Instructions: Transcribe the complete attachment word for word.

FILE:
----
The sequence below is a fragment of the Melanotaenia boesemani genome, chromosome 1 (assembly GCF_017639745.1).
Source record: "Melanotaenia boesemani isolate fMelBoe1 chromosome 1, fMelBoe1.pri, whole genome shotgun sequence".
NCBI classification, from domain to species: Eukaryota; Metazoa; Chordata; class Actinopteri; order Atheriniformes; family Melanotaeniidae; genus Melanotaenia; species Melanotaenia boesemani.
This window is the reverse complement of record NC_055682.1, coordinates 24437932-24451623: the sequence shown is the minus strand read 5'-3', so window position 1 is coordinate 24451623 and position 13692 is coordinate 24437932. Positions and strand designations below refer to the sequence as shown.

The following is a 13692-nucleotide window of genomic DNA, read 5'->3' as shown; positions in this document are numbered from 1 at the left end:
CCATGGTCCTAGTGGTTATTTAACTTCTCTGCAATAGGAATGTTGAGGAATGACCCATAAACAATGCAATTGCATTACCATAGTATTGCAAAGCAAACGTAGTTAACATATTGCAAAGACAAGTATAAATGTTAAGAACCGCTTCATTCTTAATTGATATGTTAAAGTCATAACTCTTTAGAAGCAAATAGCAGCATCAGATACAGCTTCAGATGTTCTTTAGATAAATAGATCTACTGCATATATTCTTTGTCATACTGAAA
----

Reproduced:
The sequence below is a fragment of the Melanotaenia boesemani genome, chromosome 1 (assembly GCF_017639745.1).
Source record: "Melanotaenia boesemani isolate fMelBoe1 chromosome 1, fMelBoe1.pri, whole genome shotgun sequence".
NCBI classification, from domain to species: Eukaryota; Metazoa; Chordata; class Actinopteri; order Atheriniformes; family Melanotaeniidae; genus Melanotaenia; species Melanotaenia boesemani.
This window is the reverse complement of record NC_055682.1, coordinates 24437932-24451623: the sequence shown is the minus strand read 5'-3', so window position 1 is coordinate 24451623 and position 13692 is coordinate 24437932. Positions and strand designations below refer to the sequence as shown.

The following is a 13692-nucleotide window of genomic DNA, read 5'->3' as shown; positions in this document are numbered from 1 at the left end:
CCATGGTCCTAGTGGTTATTTAACTTCTCTGCAATAGGAATGTTGAGGAATGACCCATAAACAATGCAATTGCATTACCATAGTATTGCAAAGCAAACGTAGTTAACATATTGCAAAGACAAGTATAAATGTTAAGAACCGCTTCATTCTTAATTGATATGTTAAAGTCATAACTCTTTAGAAGCAAATAGCAGCATCAGATACAGCTTCAGATGTTCTTTAGATAAATAGATCTACTGCATATATTCTTTGTCATACTGAAA